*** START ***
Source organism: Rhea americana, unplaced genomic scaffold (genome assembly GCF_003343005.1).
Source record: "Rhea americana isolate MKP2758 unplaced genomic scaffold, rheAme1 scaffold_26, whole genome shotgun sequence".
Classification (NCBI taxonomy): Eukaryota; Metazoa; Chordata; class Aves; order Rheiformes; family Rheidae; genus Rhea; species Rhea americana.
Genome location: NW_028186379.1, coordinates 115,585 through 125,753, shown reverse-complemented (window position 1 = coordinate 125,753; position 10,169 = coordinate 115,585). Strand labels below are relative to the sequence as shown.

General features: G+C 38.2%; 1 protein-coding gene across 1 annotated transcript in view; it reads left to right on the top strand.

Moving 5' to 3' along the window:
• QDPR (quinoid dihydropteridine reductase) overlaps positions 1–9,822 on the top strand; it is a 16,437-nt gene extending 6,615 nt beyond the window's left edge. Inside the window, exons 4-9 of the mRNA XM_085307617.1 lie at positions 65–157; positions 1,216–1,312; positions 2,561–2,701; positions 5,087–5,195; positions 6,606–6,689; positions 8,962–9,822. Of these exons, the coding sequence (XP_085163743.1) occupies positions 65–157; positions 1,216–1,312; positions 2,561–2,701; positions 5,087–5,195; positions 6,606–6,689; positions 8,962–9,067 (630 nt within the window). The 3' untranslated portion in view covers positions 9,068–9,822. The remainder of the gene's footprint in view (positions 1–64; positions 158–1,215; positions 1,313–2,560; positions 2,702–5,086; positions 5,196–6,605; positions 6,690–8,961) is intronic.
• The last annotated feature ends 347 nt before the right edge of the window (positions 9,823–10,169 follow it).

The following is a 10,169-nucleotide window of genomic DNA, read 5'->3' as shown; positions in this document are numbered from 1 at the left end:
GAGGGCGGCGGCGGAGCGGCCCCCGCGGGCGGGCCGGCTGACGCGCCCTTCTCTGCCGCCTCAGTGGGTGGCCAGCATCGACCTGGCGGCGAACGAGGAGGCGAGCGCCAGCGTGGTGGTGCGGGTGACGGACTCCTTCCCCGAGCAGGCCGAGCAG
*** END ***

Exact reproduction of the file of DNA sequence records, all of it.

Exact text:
Source organism: Rhea americana, unplaced genomic scaffold (genome assembly GCF_003343005.1).
Source record: "Rhea americana isolate MKP2758 unplaced genomic scaffold, rheAme1 scaffold_26, whole genome shotgun sequence".
Classification (NCBI taxonomy): Eukaryota; Metazoa; Chordata; class Aves; order Rheiformes; family Rheidae; genus Rhea; species Rhea americana.
Genome location: NW_028186379.1, coordinates 115,585 through 125,753, shown reverse-complemented (window position 1 = coordinate 125,753; position 10,169 = coordinate 115,585). Strand labels below are relative to the sequence as shown.

General features: G+C 38.2%; 1 protein-coding gene across 1 annotated transcript in view; it reads left to right on the top strand.

Moving 5' to 3' along the window:
• QDPR (quinoid dihydropteridine reductase) overlaps positions 1–9,822 on the top strand; it is a 16,437-nt gene extending 6,615 nt beyond the window's left edge. Inside the window, exons 4-9 of the mRNA XM_085307617.1 lie at positions 65–157; positions 1,216–1,312; positions 2,561–2,701; positions 5,087–5,195; positions 6,606–6,689; positions 8,962–9,822. Of these exons, the coding sequence (XP_085163743.1) occupies positions 65–157; positions 1,216–1,312; positions 2,561–2,701; positions 5,087–5,195; positions 6,606–6,689; positions 8,962–9,067 (630 nt within the window). The 3' untranslated portion in view covers positions 9,068–9,822. The remainder of the gene's footprint in view (positions 1–64; positions 158–1,215; positions 1,313–2,560; positions 2,702–5,086; positions 5,196–6,605; positions 6,690–8,961) is intronic.
• The last annotated feature ends 347 nt before the right edge of the window (positions 9,823–10,169 follow it).

The following is a 10,169-nucleotide window of genomic DNA, read 5'->3' as shown; positions in this document are numbered from 1 at the left end:
GAGGGCGGCGGCGGAGCGGCCCCCGCGGGCGGGCCGGCTGACGCGCCCTTCTCTGCCGCCTCAGTGGGTGGCCAGCATCGACCTGGCGGCGAACGAGGAGGCGAGCGCCAGCGTGGTGGTGCGGGTGACGGACTCCTTCCCCGAGCAGGCCGAGCAG